Business Irish

Saturday 23 September 2017

Take five with... The man behind Paddy Power’s social media accounts

Ellie Donnelly

Ellie Donnelly

On day one of the Social Media Summit, independent.ie caught up with Mícheál Nagle, head of social and digital content at Paddy Power.

How do you decide what events to focus on? With something like the Cheltenham Festival does Paddy Power put a huge effort into its advertising campaign or do you just know that you will get a large volume of business regardless?

“Cheltenham and Christmas are the biggest weeks of the year for us every year, we start planning for something like Cheltenham a long ways out. We have monthly and weekly planning meetings and talk about how we are going to run the marketing campaign.”

The Paddy Power ads are so different and yet the one thing that they all have in common is a huge visual Paddy Power logo. How do you manage to bring the focus back to the brand?

“From a Paddy Power point of view we try to set the agenda ourselves. Now obviously we piggy back on certain stories, but we want people taking about Paddy Power. We want people saying ‘have you seen that ad or that video that Paddy Power did?’ we don’t want people saying ‘have you seen that video of the funny cat?’, that drives brand awareness and brand affinity. It is important that we push the brand with strong logos and strong imagery that people associate with Paddy Power.”

Would you have a lot of people on your team? How do you start planning for big campaigns?

“On my team we have the social team who create all the content for twitter, Facebook, snapchat, etc. Then there is the blog team who write all our content, for example this year for Cheltenham we had people like Ruby Walsh and Mick Fitzgerald on the blog team who would appear to the hard core racing punters who want information on betting and what they should be better on.”

“We have people like the footballer Charlie Austin taking about Cheltenham how would appear more to people would only have a bet maybe once a year and who like football.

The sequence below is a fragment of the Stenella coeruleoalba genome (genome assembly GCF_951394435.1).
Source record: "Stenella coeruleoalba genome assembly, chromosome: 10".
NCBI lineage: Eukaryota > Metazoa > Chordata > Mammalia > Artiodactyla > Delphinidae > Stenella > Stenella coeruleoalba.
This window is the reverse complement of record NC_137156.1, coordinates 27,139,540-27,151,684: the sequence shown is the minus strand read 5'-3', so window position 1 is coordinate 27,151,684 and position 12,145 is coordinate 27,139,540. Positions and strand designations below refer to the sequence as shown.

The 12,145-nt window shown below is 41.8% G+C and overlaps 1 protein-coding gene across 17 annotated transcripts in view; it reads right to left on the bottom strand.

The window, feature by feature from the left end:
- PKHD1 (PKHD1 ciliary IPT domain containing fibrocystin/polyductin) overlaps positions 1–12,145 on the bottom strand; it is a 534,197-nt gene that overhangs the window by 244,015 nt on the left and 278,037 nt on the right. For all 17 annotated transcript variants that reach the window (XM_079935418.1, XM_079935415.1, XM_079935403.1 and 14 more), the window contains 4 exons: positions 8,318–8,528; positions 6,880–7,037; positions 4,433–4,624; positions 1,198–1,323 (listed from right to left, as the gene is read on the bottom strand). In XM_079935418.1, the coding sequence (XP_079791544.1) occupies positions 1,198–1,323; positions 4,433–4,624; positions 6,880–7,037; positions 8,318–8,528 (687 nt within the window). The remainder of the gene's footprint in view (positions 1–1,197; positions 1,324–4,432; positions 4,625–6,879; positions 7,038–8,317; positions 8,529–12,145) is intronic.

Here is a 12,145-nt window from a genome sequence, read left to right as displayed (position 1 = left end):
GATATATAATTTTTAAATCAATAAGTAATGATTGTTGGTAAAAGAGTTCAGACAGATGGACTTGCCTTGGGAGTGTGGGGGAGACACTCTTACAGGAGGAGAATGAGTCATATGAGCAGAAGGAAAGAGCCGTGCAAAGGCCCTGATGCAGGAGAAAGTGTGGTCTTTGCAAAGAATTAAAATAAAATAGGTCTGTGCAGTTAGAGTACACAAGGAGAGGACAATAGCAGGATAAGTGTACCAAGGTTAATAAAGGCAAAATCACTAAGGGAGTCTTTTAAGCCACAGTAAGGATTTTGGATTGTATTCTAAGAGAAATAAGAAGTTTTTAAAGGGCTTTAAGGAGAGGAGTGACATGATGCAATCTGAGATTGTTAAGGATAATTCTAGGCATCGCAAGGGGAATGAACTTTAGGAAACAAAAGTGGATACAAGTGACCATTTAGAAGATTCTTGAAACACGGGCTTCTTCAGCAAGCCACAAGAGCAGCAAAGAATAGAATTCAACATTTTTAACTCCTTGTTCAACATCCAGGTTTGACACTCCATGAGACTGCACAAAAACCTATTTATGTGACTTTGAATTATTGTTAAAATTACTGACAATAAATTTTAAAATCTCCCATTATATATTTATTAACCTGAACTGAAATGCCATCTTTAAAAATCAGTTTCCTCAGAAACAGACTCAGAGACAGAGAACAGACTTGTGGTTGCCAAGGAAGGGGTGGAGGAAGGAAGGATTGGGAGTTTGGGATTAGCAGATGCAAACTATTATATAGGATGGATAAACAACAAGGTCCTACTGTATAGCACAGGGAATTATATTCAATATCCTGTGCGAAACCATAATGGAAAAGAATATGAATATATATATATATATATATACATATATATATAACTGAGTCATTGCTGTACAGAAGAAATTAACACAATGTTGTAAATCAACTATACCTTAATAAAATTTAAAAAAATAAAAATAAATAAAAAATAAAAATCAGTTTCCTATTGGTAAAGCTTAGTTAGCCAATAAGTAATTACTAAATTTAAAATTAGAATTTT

Mícheál Nagle Credit: Twitter
Mícheál Nagle Credit: Twitter

"When it comes to social media, both sides start planning months in advance. We start with top line ideas, what we want to achieve, what our KPIs are. We are doing more and more snapchat and video stuff now. Two of our biggest KPIs this year for Cheltenham were video, for example we had the video with Ruby Walsh, ‘Ruby’s Revenge’ with Paddy – it did much better than we expected it to do.

"Ruby always talks about twitter trolls and how jockeys get lots of abuse on twitter so we thought it would be funny for him to confront someone who wrote a mean tweet. It was really popular, it got 4m views across all platforms.”

Do you think sponsoring a jockey is a conflict of interest for Paddy Power?

“I can understand how people might think that but

I think people are living on a different planet if they actually think that Ruby Walsh who is a huge name, a huge public figure, is going to do anything that would call his name into question.

If you actually read stuff he does with us he never has a go at other jockeys or other trainers, he doesn’t actually give tips, he says every horse has a good shot.

“In other sports we tend to try pick people who are retired because they are more inclined to have an opinion. For football this year we have Paul Ince and Didi Hamann and they have got us a lot of PR because they have forthright opinions and are willing to talk about players who they played with and give an opinion. “

What advice would you give to a company starting up their social media campaign?

Small businesses should try and focus on one platform and do well.

"There is no point trying to stretch yourself across multiple social platforms and do them all half-heartedly, you are better off focusing on one platform and doing it really well. And obviously different platforms are suited to different industries and different businesses.

"If you are a fashion brand Instagram will work well, if you are an accountant putting pictures of spreadsheets up on Instagram isn’t really going to work so something like twitter might make more sense.

Know your tone of voice and your brand personality.

"From the get-go defining what that is going to be. Paddy Power on social is known for having a mischief and fun tone of voice. Everything we do on social media is kind of mischief and fun so people know what our brand is like straight away.”

Has there been any stand out lesson that you have learnt?

“You have to put the work in.

There is no quick fix for social media, you can’t dip in and our here and there, sending the odd tweet. A lot of it is about hard work, constantly being on and driving engagement, engaging with people, and driving contact with people.”

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